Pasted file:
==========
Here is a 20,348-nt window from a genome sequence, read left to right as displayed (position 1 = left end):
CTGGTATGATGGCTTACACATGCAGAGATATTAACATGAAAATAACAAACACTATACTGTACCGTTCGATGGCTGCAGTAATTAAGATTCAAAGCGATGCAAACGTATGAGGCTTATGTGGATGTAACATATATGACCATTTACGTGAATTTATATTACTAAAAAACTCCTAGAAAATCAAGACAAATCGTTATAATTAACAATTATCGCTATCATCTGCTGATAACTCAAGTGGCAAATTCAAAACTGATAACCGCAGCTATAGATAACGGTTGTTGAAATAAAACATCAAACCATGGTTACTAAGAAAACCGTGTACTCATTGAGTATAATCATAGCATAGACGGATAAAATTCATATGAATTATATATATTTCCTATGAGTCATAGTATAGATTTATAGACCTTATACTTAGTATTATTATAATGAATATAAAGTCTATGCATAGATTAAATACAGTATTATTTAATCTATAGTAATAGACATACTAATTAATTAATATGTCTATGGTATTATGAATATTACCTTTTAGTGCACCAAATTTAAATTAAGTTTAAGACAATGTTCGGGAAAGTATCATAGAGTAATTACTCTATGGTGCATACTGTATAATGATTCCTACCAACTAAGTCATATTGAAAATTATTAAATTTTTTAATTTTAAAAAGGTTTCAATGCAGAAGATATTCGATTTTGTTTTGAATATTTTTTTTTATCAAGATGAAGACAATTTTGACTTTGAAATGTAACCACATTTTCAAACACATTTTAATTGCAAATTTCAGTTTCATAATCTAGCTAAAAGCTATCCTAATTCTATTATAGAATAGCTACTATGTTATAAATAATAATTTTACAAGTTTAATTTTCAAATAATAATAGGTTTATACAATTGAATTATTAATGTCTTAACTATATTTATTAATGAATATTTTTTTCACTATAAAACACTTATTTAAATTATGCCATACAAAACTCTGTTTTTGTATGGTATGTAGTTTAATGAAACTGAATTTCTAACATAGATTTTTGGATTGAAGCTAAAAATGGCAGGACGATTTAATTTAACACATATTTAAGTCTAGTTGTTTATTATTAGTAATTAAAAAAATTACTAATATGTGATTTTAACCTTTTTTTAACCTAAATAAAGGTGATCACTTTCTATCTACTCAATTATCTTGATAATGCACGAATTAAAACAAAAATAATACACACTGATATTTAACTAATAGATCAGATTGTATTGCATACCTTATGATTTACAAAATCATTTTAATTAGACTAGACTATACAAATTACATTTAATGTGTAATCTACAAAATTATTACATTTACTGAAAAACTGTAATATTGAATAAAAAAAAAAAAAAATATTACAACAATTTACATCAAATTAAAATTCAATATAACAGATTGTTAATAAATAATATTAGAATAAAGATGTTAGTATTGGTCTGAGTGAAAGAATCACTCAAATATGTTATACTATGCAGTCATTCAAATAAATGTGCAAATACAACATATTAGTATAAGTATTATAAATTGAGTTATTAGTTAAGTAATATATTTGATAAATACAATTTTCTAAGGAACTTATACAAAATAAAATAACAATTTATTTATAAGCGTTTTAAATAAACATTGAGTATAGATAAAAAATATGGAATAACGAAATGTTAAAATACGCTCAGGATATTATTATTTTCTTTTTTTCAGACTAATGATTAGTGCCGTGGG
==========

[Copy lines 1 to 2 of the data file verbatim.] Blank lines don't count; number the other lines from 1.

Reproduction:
Here is a 20,348-nt window from a genome sequence, read left to right as displayed (position 1 = left end):
CTGGTATGATGGCTTACACATGCAGAGATATTAACATGAAAATAACAAACACTATACTGTACCGTTCGATGGCTGCAGTAATTAAGATTCAAAGCGATGCAAACGTATGAGGCTTATGTGGATGTAACATATATGACCATTTACGTGAATTTATATTACTAAAAAACTCCTAGAAAATCAAGACAAATCGTTATAATTAACAATTATCGCTATCATCTGCTGATAACTCAAGTGGCAAATTCAAAACTGATAACCGCAGCTATAGATAACGGTTGTTGAAATAAAACATCAAACCATGGTTACTAAGAAAACCGTGTACTCATTGAGTATAATCATAGCATAGACGGATAAAATTCATATGAATTATATATATTTCCTATGAGTCATAGTATAGATTTATAGACCTTATACTTAGTATTATTATAATGAATATAAAGTCTATGCATAGATTAAATACAGTATTATTTAATCTATAGTAATAGACATACTAATTAATTAATATGTCTATGGTATTATGAATATTACCTTTTAGTGCACCAAATTTAAATTAAGTTTAAGACAATGTTCGGGAAAGTATCATAGAGTAATTACTCTATGGTGCATACTGTATAATGATTCCTACCAACTAAGTCATATTGAAAATTATTAAATTTTTTAATTTTAAAAAGGTTTCAATGCAGAAGATATTCGATTTTGTTTTGAATATTTTTTTTTATCAAGATGAAGACAATTTTGACTTTGAAATGTAACCACATTTTCAAACACATTTTAATTGCAAATTTCAGTTTCATAATCTAGCTAAAAGCTATCCTAATTCTATTATAGAATAGCTACTATGTTATAAATAATAATTTTACAAGTTTAATTTTCAAATAATAATAGGTTTATACAATTGAATTATTAATGTCTTAACTATATTTATTAATGAATATTTTTTTCACTATAAAACACTTATTTAAATTATGCCATACAAAACTCTGTTTTTGTATGGTATGTAGTTTAATGAAACTGAATTTCTAACATAGATTTTTGGATTGAAGCTAAAAATGGCAGGACGATTTAATTTAACACATATTTAAGTCTAGTTGTTTATTATTAGTAATTAAAAAAATTACTAATATGTGATTTTAACCTTTTTTTAACCTAAATAAAGGTGATCACTTTCTATCTACTCAATTATCTTGATAATGCACGAATTAAAACAAAAATAATACACACTGATATTTAACTAATAGATCAGATTGTATTGCATACCTTATGATTTACAAAATCATTTTAATTAGACTAGACTATACAAATTACATTTAATGTGTAATCTACAAAATTATTACATTTACTGAAAAACTGTAATATTGAATAAAAAAAAAAAAAAATATTACAACAATTTACATCAAATTAAAATTCAATATAACAGATTGTTAATAAATAATATTAGAATAAAGATGTTAGTATTGGTCTGAGTGAAAGAATCACTCAAATATGTTATACTATGCAGTCATTCAAATAAATGTGCAAATACAACATATTAGTATAAGTATTATAAATTGAGTTATTAGTTAAGTAATATATTTGATAAATACAATTTTCTAAGGAACTTATACAAAATAAAATAACAATTTATTTATAAGCGTTTTAAATAAACATTGAGTATAGATAAAAAATATGGAATAACGAAATGTTAAAATACGCTCAGGATATTATTATTTTCTTTTTTTCAGACTAATGATTAGTGCCGTGGG